Throughout this website, we have looked at the history of journalism, technology, social trends, and fake news in order to answer the question of how American journalism has reached its present point.

The answer is, of course, not simple. During the earliest days of America, freedom of the press was not a given, and those publications speaking out against political leaders were often silenced. When the American Revolution occurred, the freedom of the press was the first article added to the constitution. This was no doubt in part to hold politicians accountable in the future, but also as a way of acknowledging how the press helped sway citizens to the patriot cause.

As the years pass technology grows; the radio brings voice where there was once only print, the television added visuals, and eventually, the internet would allow high-speed access to information from nearly anywhere, at any time. But as technology grew, the industry had to adapt as well. Any publication who refused to keep up with the fast-paced world full of new competition would die out. In order to reach younger audiences, social media had to be used as a way of getting attention and broader readership.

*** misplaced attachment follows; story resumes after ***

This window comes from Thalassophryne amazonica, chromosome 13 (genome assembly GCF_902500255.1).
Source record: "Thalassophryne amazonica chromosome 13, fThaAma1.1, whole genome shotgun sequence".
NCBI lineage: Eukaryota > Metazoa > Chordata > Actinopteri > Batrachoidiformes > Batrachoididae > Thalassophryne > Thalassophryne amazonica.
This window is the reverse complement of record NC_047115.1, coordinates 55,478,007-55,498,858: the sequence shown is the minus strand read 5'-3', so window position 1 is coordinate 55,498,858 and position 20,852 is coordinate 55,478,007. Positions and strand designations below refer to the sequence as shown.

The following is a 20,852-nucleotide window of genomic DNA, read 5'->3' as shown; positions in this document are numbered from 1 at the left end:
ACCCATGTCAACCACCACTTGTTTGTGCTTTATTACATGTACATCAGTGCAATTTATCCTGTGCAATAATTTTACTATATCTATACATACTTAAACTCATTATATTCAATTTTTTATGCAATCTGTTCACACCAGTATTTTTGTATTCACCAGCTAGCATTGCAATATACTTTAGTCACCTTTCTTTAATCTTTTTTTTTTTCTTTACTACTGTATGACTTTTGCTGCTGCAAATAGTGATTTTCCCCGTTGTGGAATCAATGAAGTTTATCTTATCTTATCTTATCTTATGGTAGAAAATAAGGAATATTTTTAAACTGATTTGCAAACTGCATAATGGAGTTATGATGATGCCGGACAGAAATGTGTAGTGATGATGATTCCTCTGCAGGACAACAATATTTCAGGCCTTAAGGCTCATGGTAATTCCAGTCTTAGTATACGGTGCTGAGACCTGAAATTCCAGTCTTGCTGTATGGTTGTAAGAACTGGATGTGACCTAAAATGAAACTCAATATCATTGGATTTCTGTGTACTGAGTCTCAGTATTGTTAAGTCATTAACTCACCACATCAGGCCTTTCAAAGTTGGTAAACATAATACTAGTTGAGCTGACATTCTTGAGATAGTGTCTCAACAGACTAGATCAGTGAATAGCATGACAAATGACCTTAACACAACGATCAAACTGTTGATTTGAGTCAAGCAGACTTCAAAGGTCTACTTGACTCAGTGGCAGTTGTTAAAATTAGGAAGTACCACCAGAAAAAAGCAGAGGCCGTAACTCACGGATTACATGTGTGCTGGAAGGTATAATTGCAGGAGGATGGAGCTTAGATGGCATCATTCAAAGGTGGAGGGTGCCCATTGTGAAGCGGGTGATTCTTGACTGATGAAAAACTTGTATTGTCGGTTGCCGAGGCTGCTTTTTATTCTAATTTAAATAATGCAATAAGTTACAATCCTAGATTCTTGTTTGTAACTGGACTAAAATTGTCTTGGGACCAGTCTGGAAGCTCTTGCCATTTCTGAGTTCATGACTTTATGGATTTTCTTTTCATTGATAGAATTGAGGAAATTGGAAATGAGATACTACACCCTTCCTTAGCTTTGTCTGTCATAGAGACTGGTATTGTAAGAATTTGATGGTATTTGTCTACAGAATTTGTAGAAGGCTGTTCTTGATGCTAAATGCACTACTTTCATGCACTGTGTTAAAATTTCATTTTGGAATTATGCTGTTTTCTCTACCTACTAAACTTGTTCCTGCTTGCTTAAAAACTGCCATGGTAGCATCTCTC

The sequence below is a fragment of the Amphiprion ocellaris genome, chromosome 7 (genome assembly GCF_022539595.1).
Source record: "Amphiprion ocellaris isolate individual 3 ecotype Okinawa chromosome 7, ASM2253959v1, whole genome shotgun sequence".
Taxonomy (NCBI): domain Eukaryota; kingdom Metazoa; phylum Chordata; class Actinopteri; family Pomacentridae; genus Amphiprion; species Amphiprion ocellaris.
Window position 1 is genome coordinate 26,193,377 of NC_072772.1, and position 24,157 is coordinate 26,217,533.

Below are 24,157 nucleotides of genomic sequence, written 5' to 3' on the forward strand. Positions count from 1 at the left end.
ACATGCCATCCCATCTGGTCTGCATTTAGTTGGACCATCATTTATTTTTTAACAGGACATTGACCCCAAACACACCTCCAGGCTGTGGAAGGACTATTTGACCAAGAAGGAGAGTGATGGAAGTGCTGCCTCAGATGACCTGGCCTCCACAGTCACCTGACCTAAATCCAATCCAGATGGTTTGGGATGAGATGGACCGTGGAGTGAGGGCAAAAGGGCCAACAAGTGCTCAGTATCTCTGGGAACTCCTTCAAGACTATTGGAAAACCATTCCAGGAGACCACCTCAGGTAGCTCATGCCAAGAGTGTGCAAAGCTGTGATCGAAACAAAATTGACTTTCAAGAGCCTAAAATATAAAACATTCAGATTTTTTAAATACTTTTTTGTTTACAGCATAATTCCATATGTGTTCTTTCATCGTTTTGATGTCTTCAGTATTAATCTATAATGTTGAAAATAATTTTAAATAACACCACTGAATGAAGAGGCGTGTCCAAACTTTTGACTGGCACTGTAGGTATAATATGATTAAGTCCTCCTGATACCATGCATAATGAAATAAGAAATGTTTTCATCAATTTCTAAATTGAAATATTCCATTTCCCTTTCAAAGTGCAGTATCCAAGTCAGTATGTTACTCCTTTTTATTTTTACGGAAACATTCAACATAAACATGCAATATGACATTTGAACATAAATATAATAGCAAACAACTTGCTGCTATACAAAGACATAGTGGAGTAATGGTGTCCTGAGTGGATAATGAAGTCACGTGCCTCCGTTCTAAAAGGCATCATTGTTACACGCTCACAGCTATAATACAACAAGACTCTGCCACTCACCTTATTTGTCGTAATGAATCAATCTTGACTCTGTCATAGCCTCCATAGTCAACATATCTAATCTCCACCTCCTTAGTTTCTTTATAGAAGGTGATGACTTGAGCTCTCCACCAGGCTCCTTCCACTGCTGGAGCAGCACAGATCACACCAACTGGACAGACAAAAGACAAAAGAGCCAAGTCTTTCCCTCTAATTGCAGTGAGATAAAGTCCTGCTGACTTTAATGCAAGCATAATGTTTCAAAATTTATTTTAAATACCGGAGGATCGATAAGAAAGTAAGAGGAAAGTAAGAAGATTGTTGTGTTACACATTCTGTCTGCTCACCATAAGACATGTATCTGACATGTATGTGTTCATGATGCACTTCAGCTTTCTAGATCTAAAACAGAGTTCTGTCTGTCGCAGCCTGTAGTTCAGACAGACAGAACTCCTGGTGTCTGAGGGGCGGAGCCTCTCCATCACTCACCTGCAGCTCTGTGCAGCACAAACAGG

But from this arose waves of sensationalism and lies called fake news. While this concept was hardly new, it became a staple of the 2016 presidential election. This as a talking point, along with the absurdity of some of the “news” being spread, made the phenomenon into a joke.

American journalism has been on its current course for years. Political divides have separated viewers, who can easily tune into biased reports that only serve to reaffirm already-held beliefs. In the earliest days of America this was how news was reported, up until profit could be found in appealing to a larger audience. But with ad revenue from online sources and more people tuning in, this issue has become moot, causing the reversion back to heavily biased reporting. As this rift in modern American society grew, the extremes on each side became louder.

We have reached a metaphorical shouting contest in modern American journalism. The audience is speaking over one another without listening themselves, and in a frenzy to appeal to these viewers, publications and broadcasters lower themselves to the level of this loud minority, furthering cycle. This outcome did not spring out of thin air, but had its foundations lain out since the beginning.